If you’re using an all chain rode, think of a nylon snubber as insurance for your windlass! A windlass was not designed to be a cleat to hold anchor chain! In anchorages all around south Florida as well as the western Caribbean, we are continually amazed at how many boats utilize a snubber ineffectively – by not using it correctly, they don’t get any benefit from the “stretchability” of the nylon rode, which is the entire rationale for using it to begin with! We’re not experts by a LONG shot, but we were lucky enough to have an “old salt” show us how to use a snubber effectively early on in our cruising adventures.
FYI: SAIL Magazine published an edited version of my original “Insurance for your Windlass” article as a “Snub the Load” tips article in the January 2012 issue!
If you’re using an all chain rode, think of a nylon snubber as insurance for your windlass! A windlass was not designed to be a cleat to hold anchor chain!
By using a snubber, you’ll prevent transferring the shock load from the chain to the boat and also lessen the potential for the anchor chain jerking directly on the anchor as it lifts off the bottom. Here are some tips for effective use of a snubber:
- Use a three strand nylon rode for maximum stretch – more stretch absorbs more motion.
- Use two separate lines attached to the chain hook, effectively making a bridle. Cleat one side off on each side of the bow. Using a bridle style double line snubber acts as insurance in case one side chafes.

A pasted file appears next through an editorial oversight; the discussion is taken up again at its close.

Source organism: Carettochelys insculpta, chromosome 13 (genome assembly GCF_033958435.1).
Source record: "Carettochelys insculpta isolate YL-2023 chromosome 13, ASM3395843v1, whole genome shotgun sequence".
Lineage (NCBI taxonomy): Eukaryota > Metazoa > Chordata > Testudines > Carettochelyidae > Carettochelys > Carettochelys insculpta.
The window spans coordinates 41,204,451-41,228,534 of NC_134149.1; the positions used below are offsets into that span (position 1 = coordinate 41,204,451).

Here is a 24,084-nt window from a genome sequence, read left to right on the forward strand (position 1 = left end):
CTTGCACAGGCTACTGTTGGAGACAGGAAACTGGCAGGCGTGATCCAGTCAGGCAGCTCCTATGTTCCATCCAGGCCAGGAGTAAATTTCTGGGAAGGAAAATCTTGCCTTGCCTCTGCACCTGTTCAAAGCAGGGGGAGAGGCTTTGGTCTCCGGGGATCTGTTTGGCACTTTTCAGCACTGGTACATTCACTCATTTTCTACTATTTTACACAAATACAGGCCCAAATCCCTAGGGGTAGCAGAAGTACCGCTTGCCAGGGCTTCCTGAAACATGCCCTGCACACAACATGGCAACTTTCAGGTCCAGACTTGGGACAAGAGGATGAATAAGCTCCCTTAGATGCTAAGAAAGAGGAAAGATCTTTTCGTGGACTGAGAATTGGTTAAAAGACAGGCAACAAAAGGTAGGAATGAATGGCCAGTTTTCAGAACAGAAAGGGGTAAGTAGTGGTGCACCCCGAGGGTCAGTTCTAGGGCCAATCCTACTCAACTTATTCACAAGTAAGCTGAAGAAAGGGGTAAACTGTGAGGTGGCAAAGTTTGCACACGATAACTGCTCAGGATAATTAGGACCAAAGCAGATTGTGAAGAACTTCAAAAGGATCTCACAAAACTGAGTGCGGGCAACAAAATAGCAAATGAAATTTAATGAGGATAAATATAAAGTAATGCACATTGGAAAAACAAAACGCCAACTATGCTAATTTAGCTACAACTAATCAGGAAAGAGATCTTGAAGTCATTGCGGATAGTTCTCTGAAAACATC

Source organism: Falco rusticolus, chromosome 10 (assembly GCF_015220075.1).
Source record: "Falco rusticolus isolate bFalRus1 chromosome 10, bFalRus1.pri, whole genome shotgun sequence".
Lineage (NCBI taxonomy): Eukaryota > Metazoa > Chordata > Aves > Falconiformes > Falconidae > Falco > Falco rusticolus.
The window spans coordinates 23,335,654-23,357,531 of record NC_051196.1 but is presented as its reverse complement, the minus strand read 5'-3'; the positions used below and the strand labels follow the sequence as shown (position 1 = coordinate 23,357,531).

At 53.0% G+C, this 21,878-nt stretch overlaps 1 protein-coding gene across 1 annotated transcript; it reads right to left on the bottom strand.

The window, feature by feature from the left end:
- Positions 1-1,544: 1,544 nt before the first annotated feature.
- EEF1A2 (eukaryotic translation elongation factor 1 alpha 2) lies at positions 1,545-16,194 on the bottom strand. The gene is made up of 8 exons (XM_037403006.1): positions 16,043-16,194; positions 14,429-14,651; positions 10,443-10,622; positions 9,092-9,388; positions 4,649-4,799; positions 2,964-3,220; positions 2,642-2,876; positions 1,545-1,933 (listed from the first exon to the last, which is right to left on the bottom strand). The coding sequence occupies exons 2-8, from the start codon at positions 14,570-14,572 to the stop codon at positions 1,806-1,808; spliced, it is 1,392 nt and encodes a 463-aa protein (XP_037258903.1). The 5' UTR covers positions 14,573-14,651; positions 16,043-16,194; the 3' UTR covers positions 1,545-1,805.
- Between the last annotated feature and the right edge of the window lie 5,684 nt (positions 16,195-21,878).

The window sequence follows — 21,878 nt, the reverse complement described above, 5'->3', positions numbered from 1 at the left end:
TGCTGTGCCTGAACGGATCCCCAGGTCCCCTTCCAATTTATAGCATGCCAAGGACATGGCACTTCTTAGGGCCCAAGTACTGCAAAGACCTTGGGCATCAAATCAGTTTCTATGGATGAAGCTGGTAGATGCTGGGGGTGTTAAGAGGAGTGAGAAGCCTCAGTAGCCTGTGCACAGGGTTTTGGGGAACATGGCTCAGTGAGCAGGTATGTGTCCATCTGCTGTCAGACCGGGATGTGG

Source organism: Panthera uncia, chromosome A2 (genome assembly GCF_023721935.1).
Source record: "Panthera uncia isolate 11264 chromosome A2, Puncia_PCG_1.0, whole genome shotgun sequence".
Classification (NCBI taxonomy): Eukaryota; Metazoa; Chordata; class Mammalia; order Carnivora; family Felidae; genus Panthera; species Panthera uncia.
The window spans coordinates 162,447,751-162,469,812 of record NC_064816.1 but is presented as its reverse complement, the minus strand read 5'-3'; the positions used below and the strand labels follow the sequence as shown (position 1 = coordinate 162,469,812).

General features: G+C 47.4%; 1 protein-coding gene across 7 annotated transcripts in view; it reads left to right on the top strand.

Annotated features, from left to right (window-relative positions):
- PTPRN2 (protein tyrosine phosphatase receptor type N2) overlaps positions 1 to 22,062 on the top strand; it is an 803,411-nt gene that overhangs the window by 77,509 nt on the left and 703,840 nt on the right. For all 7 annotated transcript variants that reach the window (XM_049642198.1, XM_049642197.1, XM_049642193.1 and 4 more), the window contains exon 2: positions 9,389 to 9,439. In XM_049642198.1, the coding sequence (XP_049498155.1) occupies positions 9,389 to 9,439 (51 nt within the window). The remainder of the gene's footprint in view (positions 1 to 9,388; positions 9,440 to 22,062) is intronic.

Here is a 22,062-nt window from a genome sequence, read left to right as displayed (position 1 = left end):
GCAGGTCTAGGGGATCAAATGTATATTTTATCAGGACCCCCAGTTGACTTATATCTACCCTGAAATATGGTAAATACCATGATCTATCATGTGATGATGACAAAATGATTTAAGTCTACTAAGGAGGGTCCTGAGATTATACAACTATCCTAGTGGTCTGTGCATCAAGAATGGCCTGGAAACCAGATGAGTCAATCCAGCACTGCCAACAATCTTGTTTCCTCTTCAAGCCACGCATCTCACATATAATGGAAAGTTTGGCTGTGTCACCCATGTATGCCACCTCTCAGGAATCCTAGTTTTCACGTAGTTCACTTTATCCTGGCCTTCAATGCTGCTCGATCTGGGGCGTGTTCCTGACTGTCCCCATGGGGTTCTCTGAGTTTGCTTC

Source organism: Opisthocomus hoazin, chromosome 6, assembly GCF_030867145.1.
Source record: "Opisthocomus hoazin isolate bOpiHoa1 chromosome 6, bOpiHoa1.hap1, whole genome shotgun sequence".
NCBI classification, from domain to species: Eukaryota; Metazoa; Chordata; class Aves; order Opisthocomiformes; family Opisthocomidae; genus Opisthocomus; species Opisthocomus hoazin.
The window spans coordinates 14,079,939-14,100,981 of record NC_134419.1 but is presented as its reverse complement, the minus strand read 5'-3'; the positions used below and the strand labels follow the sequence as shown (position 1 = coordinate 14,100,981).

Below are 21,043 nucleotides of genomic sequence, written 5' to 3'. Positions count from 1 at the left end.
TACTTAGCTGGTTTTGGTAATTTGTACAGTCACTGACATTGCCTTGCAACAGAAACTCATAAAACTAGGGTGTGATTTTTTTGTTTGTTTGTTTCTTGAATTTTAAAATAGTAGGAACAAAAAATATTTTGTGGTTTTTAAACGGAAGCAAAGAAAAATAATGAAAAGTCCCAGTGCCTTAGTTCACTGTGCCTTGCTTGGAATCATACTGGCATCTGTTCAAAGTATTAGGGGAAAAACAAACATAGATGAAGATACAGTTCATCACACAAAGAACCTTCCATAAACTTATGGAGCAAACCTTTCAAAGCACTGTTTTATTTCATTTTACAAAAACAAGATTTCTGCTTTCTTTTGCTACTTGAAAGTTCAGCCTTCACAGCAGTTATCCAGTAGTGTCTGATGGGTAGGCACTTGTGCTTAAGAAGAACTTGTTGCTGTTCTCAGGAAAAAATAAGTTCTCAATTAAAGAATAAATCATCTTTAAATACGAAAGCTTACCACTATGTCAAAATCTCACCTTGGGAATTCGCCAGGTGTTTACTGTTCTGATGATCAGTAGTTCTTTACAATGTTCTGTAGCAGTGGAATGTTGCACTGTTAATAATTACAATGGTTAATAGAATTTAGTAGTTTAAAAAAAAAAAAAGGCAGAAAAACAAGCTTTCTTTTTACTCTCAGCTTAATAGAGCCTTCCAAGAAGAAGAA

The correct length for each side of the snubber line will vary depending on your boat’s windage and the height of the bow off the water. The windier it is, the more snubber line you’ll need. We use a rule of thumb attaching to the chain about a foot under the water’s edge. Obviously, if it’s blowing, the snubber will be much longer because the chain will be stretched taunter than if there’s no wind and the chain’s hanging straight down. Using this rule of thumb, with our Passport 37 bow about 4-5 feet above the water, we need 3 feet from the cleat through the chock, another 5 feet to the water plus a foot … or an absolute minimum of 10 feet and when it’s windy the necessary length can easily be 20 feet on each side.
- Attach the rode to the chain any way you prefer, some prefer using a chain stopper (u shaped stainless plate), a rolling hitch or chain hook.
- When deploying the snubber, avoid the attachment falling off the chain by keeping tension on the attachment point as you let out more chain. Once it’s taunt be sure to let out more chain. The chain should be sagging below the attachment point.
- The attachment stays attached to the chain when there’s no wind by the extra weight of the loop of sagging chain. If you don’t have sagging chain, then you really haven’t transferred the shock load to the snubber line. Let out more chain.
- If there’s the potential for chafe where the snubber line exits the boat, add chafe protection.
One final tip, when anchoring, hooking the snubber up prior to backing down lets the anchor rest for a brief period and also protects the windlass while you test to see if the anchor is going to hold.
Do you use your snubber differently? Leave a comment and let us know! Cheers! Jan